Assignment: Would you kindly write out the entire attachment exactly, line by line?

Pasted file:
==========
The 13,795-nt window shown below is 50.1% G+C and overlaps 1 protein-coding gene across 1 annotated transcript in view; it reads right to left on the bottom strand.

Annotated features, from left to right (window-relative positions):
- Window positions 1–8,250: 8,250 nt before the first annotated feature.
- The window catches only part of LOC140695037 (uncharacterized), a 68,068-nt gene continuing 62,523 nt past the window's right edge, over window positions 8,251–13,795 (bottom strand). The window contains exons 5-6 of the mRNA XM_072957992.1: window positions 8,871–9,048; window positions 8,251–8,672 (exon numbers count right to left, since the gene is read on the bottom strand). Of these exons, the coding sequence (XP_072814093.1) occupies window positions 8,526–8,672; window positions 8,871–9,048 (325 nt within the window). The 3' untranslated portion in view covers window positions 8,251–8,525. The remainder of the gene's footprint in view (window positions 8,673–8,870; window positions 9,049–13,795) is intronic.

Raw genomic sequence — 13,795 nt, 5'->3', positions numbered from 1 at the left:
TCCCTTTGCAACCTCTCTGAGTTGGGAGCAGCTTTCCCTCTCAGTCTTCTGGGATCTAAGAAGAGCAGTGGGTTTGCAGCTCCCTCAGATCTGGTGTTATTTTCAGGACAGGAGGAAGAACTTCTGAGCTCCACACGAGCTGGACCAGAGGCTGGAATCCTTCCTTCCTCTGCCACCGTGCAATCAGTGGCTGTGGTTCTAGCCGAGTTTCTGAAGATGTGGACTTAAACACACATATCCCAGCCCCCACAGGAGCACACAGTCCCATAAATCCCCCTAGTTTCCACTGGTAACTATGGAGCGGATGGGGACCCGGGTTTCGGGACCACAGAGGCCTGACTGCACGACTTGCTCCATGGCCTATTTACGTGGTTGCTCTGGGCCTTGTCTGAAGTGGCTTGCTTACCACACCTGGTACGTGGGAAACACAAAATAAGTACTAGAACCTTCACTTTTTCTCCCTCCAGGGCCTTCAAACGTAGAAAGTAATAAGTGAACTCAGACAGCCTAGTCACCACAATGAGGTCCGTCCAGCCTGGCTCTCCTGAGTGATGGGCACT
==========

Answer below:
The 13,795-nt window shown below is 50.1% G+C and overlaps 1 protein-coding gene across 1 annotated transcript in view; it reads right to left on the bottom strand.

Annotated features, from left to right (window-relative positions):
- Window positions 1–8,250: 8,250 nt before the first annotated feature.
- The window catches only part of LOC140695037 (uncharacterized), a 68,068-nt gene continuing 62,523 nt past the window's right edge, over window positions 8,251–13,795 (bottom strand). The window contains exons 5-6 of the mRNA XM_072957992.1: window positions 8,871–9,048; window positions 8,251–8,672 (exon numbers count right to left, since the gene is read on the bottom strand). Of these exons, the coding sequence (XP_072814093.1) occupies window positions 8,526–8,672; window positions 8,871–9,048 (325 nt within the window). The 3' untranslated portion in view covers window positions 8,251–8,525. The remainder of the gene's footprint in view (window positions 8,673–8,870; window positions 9,049–13,795) is intronic.

Raw genomic sequence — 13,795 nt, 5'->3', positions numbered from 1 at the left:
TCCCTTTGCAACCTCTCTGAGTTGGGAGCAGCTTTCCCTCTCAGTCTTCTGGGATCTAAGAAGAGCAGTGGGTTTGCAGCTCCCTCAGATCTGGTGTTATTTTCAGGACAGGAGGAAGAACTTCTGAGCTCCACACGAGCTGGACCAGAGGCTGGAATCCTTCCTTCCTCTGCCACCGTGCAATCAGTGGCTGTGGTTCTAGCCGAGTTTCTGAAGATGTGGACTTAAACACACATATCCCAGCCCCCACAGGAGCACACAGTCCCATAAATCCCCCTAGTTTCCACTGGTAACTATGGAGCGGATGGGGACCCGGGTTTCGGGACCACAGAGGCCTGACTGCACGACTTGCTCCATGGCCTATTTACGTGGTTGCTCTGGGCCTTGTCTGAAGTGGCTTGCTTACCACACCTGGTACGTGGGAAACACAAAATAAGTACTAGAACCTTCACTTTTTCTCCCTCCAGGGCCTTCAAACGTAGAAAGTAATAAGTGAACTCAGACAGCCTAGTCACCACAATGAGGTCCGTCCAGCCTGGCTCTCCTGAGTGATGGGCACT